Yesterday evening, the BBC website and BBC iPlayer became inaccessible for about an hour from around 8pm.
Sections of the BBC website came back online at around 9.10pm, but throughout the day users reporting that the 'Most Popular' section was flagging old news items.
The BBC has said today that two issues were unrelated, but the outage was caused by a "failure of the traffic managers" in both of its data centres.
It is currently investigating the "root cause" of the incident, which follows a similar hour-long blackout in March 2011, which also attracted criticism from users.
A statement from the BBC said: "Due to a major technical issue, BBC Online was temporarily down on Wednesday evening.
"Service was restored to most users within an hour. We are working on full restoration as quickly as possible, and are investigating the causes of the outage."
Alongside the outage, BBC.co.uk's 'Most Popular' section showed a mix of old and new news stories yesterday, including some dating from June 11, such as "Apple ditches Google Maps in iOS6" and "Camerons left daughter at pub".
BBC News website editor Steve Hermann acknowledged the issue, tweeting: "Working to fix issue of old stories showing in 'Most read' list on @BBCNews site. We're sorry and hope to fix soon."
In a blog post at 11.41am on Wednesday morning, Hermann elaborated: "As some of you may have spotted, there's a problem at the moment with some of the data in our "Most Popular" module, where the "Most Read" section is pulling in some older stories (check the story date stamp if in doubt) along with new ones. We apologise for any confusion this is causing. We're working to fix it as soon as we can."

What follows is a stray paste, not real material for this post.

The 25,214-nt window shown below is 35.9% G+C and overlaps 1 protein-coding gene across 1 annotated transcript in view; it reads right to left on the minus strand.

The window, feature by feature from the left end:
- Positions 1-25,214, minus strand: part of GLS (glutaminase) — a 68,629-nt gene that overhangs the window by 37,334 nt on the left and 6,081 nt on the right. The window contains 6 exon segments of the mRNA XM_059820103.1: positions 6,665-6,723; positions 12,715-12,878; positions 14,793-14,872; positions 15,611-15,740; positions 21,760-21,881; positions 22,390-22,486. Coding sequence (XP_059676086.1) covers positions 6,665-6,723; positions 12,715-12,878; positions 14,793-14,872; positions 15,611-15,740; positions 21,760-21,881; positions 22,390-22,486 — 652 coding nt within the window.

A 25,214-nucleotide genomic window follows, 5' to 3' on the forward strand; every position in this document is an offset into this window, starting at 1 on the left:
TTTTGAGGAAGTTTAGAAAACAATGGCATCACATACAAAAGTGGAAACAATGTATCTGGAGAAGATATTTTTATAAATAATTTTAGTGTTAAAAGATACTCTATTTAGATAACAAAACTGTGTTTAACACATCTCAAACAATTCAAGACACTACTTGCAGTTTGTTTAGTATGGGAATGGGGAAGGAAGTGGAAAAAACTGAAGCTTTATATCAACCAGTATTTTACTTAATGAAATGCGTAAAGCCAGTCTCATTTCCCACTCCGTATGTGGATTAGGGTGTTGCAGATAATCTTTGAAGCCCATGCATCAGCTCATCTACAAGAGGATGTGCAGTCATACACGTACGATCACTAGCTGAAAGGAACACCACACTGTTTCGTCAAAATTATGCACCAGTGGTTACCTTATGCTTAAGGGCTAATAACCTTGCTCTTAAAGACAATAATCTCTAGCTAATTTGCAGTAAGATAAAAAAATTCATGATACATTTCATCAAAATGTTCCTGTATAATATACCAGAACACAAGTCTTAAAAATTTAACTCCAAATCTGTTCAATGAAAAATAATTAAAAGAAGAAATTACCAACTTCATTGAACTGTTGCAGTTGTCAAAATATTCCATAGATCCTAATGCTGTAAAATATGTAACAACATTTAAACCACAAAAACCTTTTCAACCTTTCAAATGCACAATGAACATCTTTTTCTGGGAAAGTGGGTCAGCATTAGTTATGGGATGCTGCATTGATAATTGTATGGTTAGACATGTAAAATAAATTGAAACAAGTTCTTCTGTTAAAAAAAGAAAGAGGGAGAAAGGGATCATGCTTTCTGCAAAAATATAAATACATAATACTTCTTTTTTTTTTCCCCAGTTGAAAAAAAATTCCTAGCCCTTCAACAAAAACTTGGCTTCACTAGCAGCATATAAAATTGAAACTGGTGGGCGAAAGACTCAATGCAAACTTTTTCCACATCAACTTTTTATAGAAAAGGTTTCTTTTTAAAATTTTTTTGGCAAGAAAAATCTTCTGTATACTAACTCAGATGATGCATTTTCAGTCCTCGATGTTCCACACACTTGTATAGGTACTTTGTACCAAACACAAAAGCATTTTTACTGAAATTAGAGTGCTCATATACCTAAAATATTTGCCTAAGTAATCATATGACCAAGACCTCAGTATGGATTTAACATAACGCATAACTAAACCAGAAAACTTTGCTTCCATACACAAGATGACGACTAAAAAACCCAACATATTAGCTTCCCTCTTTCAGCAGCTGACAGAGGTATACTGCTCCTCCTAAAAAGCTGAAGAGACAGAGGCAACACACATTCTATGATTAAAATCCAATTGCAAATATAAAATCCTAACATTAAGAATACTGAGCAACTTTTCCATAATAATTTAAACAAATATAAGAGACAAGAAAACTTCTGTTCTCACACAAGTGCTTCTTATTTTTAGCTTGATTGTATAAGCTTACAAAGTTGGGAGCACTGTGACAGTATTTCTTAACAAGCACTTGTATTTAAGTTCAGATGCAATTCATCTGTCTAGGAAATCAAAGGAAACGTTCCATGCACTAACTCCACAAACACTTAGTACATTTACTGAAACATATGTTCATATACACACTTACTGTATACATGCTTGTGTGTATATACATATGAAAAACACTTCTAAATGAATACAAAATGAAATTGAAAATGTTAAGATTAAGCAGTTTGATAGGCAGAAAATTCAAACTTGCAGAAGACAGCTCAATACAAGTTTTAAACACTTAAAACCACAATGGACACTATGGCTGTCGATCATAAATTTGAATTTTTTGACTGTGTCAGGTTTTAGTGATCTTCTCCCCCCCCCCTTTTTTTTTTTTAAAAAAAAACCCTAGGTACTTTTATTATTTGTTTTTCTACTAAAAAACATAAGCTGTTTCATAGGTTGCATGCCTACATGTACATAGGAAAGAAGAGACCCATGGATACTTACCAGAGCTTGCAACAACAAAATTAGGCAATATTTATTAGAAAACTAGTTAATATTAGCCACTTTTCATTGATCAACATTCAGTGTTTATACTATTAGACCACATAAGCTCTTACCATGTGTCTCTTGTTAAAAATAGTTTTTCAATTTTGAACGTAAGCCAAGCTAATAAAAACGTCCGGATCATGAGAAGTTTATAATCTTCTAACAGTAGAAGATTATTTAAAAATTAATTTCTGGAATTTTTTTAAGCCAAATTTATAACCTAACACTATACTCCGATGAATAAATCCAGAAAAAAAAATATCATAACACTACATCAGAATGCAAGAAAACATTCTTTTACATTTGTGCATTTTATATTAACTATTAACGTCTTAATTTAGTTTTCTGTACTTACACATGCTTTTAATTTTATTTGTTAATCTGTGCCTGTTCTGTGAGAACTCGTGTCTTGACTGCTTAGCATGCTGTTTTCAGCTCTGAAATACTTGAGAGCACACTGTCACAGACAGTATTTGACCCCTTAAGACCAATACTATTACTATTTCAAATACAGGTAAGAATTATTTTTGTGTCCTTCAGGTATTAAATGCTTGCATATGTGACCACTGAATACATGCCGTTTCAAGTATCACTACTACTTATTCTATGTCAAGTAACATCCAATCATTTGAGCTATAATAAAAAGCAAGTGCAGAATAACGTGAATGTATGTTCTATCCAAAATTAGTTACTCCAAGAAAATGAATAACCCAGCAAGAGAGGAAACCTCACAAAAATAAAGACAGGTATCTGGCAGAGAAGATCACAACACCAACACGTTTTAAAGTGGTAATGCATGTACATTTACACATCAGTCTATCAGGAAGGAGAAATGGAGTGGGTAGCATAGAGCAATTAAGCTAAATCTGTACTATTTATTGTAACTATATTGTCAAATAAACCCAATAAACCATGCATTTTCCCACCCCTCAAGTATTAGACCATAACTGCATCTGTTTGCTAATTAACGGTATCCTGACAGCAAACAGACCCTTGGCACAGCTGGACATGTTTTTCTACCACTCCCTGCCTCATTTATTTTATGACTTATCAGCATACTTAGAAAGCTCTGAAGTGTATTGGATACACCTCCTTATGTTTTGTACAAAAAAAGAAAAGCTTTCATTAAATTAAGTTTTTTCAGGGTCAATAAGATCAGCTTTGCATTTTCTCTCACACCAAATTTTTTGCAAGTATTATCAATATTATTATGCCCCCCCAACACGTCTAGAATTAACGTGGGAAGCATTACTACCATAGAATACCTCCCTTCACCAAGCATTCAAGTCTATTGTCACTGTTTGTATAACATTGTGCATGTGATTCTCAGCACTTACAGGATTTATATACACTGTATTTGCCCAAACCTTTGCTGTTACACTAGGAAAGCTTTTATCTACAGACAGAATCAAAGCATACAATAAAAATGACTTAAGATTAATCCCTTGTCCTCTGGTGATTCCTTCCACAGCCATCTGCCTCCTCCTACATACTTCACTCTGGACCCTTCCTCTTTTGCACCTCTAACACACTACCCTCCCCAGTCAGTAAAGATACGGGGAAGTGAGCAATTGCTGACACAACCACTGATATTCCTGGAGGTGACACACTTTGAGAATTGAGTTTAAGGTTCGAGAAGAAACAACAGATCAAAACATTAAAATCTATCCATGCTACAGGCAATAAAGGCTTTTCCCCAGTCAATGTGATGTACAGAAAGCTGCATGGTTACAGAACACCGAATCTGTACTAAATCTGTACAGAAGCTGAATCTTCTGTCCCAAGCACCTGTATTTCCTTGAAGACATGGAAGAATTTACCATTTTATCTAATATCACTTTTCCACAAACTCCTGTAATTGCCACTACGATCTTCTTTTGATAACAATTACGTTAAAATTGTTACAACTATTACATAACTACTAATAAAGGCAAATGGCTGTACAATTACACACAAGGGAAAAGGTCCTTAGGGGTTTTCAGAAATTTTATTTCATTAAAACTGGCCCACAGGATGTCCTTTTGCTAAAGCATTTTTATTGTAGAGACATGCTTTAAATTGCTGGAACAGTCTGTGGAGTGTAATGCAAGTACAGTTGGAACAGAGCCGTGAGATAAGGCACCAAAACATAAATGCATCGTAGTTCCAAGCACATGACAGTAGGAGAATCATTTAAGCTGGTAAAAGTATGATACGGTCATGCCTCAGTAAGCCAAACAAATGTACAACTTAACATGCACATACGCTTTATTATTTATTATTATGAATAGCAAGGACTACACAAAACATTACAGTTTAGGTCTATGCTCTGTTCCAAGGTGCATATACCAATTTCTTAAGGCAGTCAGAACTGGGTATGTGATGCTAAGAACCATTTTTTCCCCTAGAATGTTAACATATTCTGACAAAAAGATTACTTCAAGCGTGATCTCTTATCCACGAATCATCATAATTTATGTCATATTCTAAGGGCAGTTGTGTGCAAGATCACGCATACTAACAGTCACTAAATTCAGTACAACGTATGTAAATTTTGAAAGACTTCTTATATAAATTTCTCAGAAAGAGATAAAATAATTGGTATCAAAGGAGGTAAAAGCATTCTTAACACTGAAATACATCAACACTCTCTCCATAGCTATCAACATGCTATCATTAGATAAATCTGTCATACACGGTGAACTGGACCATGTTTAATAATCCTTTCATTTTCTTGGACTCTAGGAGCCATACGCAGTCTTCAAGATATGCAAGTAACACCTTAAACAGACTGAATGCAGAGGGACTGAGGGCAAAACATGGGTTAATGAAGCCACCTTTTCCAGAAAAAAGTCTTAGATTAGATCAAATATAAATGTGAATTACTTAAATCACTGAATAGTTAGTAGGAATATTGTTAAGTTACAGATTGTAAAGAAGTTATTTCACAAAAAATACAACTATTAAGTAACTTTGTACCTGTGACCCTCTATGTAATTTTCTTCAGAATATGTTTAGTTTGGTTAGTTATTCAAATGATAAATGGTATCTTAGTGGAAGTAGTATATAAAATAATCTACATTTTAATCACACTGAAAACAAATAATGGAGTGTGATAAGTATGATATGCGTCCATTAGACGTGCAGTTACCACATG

However, some users turned to online message boards to criticise the BBC for the problems.
In response to Hermann's blog, a user called Sandstorm wrote yesterday evening: "Bad day for BBC on-line (sic) today. The 'Most Popular' is nothing compared to the whole of bbc.co.uk being down for an hour. Parts took longer to return.
"Thank goodness Radio4 (sic) long wave still has a few spare valves left."
Another user called ThinkTank added: "How about sorting out your own problems before expending ANY effort on a story that might get buried by month-old news?
"10 hrs & counting ... Will this attract the level of coverage the BBC gave RBS if it's still unsolved after 3 days? (thought not) Anyone want to resign? (thought not)."
In a blog post this morning, BBC controller of digital distribution, Richard Cooper, confirmed that the site started to fail at 8.10pm, and was completely down by 8.25pm.
Copper said that it started to recover at 9.10pm and then was fully back by 9.30pm, although some users may still have been experiencing issues up to 10.10pm, when all problems were resolved.
"The problem was caused by a failure of the traffic managers in both our data centres," he said.
"These traffic managers are a critical part of our infrastructure, responsible for handling all requests to the site, and routing those requests to the right servers. They are designed to be highly reliable, and have served us very well to date.
"We are still investigating the root cause of this incident, and I would like to apologise for any inconvenience that this outage may have caused.
"We are working hard to make sure that the causes of the issue are addressed, and that this does not happen again."